Common genetic variation of the APOE gene and personality
1 Department of Psychology, University of Bonn, Kaiser-Karl-Ring 9, Bonn D-53111, Germany
2 Laboratory of Neurogenetics, University of Bonn, Bonn, Germany
3 Center for Economics and Neuroscience, University of Bonn, Bonn, Germany
4 Department of Epileptology, University of Bonn, Bonn, Germany
5 German Center for Neurodegenerative Diseases, Bonn, Germany
BMC Neuroscience 2014, 15:64 doi:10.1186/1471-2202-15-64Published: 20 May 2014
A recent study yielded first evidence that personality plays an important role in explaining the influence of a prominent APOE polymorphism on cognitive decline and Alzheimer’s disease (AD) in elderly humans. Adding to this, two earlier studies examined this polymorphism in the context of individual differences in temperament traits in young humans with mixed results. In general, research linking the prominent APOE ϵ2, ϵ3 and ϵ4 variants and human personality is of special interest, because an influence of this gene and its prominent polymorphism on personality in young adulthood could be of diagnostic value to predict AD and its development in later years.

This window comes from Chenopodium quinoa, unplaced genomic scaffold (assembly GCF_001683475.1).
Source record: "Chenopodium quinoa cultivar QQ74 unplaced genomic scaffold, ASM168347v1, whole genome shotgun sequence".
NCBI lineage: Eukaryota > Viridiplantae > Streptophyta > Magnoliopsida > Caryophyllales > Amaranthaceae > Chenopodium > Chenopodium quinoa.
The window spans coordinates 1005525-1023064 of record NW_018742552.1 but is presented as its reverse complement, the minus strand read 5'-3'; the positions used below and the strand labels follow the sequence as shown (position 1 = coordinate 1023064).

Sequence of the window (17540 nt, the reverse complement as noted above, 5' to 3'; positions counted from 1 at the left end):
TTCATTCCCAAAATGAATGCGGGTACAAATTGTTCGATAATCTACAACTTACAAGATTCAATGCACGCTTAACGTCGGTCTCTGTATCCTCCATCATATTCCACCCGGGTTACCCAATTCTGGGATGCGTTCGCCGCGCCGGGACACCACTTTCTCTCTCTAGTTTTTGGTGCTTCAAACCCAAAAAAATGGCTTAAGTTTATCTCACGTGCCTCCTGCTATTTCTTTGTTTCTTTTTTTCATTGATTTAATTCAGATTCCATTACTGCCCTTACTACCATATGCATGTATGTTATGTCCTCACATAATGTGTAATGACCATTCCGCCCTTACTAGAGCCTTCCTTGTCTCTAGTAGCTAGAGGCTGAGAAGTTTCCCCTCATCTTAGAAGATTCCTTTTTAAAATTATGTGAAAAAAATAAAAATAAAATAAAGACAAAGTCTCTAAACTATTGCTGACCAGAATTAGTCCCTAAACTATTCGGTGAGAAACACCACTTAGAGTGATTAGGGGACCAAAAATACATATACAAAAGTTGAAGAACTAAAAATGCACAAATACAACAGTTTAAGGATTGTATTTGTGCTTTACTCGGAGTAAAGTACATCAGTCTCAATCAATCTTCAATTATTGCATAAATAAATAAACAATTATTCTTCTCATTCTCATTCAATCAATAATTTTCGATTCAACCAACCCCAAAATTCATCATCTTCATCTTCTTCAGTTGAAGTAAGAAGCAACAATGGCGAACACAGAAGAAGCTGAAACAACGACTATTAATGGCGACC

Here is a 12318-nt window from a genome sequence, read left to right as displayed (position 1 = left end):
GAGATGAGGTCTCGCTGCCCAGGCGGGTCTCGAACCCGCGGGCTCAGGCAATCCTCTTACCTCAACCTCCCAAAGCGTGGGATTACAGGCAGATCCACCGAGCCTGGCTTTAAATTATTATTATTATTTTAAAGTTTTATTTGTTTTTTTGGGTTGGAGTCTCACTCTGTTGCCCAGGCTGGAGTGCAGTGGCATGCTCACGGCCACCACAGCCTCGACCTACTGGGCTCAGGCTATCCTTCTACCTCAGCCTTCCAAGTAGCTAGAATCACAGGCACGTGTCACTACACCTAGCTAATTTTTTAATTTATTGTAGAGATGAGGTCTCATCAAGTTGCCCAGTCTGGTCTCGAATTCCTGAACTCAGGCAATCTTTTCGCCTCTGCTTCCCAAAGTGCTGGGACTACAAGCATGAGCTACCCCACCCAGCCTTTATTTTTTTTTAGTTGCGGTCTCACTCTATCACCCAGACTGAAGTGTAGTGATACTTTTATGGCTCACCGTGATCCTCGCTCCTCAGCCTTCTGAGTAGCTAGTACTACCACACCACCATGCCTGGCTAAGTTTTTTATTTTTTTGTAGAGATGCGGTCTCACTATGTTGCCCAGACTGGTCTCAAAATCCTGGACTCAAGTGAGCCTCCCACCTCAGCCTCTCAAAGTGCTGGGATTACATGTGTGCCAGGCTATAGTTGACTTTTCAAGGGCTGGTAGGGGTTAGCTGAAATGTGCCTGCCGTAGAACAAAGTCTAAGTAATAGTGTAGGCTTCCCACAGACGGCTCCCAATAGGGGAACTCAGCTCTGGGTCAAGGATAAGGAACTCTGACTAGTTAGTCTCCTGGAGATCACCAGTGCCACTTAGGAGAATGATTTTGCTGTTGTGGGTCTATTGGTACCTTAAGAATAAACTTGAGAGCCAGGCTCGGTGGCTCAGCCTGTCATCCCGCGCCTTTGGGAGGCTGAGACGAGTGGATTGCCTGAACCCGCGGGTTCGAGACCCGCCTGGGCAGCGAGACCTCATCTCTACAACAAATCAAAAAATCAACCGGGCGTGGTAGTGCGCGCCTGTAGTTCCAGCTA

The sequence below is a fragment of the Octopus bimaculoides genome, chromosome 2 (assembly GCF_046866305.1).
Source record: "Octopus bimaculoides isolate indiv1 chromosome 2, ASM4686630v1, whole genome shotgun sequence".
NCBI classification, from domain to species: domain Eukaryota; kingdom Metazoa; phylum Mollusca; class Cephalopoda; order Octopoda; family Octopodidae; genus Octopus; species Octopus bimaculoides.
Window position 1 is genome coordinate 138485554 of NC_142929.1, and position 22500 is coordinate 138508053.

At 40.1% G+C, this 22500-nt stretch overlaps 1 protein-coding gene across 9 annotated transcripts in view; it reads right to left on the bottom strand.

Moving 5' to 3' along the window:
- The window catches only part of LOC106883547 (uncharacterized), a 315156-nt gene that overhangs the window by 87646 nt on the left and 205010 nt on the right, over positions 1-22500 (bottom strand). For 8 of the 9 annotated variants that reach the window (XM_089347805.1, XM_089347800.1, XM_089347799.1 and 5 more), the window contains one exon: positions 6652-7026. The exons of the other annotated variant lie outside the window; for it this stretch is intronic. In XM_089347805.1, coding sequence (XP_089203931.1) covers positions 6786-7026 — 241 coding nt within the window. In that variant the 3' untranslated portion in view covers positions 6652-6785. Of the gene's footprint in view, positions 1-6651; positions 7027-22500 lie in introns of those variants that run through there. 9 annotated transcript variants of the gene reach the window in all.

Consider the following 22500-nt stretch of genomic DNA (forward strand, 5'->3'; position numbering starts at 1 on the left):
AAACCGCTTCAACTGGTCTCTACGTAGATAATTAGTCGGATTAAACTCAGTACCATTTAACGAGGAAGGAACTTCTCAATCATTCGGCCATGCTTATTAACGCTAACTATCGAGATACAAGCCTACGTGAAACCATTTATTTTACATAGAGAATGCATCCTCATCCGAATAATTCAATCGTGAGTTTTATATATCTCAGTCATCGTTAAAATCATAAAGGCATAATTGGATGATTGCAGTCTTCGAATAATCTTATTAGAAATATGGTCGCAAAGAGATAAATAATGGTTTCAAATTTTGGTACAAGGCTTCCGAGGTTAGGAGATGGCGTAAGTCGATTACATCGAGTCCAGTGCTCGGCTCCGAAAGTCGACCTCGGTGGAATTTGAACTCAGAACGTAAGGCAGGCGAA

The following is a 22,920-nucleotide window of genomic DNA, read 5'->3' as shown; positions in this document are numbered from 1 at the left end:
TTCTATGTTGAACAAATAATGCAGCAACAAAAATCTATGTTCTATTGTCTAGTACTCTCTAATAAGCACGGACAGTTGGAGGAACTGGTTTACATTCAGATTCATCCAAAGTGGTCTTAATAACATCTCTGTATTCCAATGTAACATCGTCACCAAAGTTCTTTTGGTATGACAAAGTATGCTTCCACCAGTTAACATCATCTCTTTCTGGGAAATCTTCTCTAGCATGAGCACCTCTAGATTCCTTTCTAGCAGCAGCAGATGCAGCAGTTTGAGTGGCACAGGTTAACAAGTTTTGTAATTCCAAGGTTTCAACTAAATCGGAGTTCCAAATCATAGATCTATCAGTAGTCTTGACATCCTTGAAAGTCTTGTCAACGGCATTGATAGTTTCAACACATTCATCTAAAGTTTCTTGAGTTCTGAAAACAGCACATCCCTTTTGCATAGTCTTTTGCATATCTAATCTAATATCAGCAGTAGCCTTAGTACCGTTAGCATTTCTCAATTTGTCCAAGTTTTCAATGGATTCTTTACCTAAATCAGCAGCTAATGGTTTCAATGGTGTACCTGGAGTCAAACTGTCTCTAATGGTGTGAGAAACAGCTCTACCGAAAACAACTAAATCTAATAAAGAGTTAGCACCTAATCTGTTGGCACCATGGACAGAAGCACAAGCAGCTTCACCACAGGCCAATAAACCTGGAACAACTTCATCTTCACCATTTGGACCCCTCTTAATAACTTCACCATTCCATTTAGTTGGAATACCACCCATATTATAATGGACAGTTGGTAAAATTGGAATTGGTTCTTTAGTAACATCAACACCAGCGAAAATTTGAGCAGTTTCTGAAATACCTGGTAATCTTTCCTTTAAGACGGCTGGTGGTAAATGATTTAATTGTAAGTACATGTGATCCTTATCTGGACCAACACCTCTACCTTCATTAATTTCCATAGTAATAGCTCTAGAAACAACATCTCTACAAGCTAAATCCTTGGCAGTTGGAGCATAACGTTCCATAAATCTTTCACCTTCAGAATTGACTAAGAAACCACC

In the present study N = 531 participants provided buccal swabs and filled in a self-report inventory measuring the Five Factor Model of Personality. No association between common genetic variations of the APOE gene (in detail the genotypes ϵ3/ϵ3, ϵ2/ϵ3 and ϵ3/ϵ4) and personality could be observed. The remaining genotypes, including the high risk constellation ϵ4/ϵ4 for AD, were too seldom to be tested.
In sum, the present study yielded no evidence for a direct link between common genetic variants of the APOE gene and personality in young adulthood.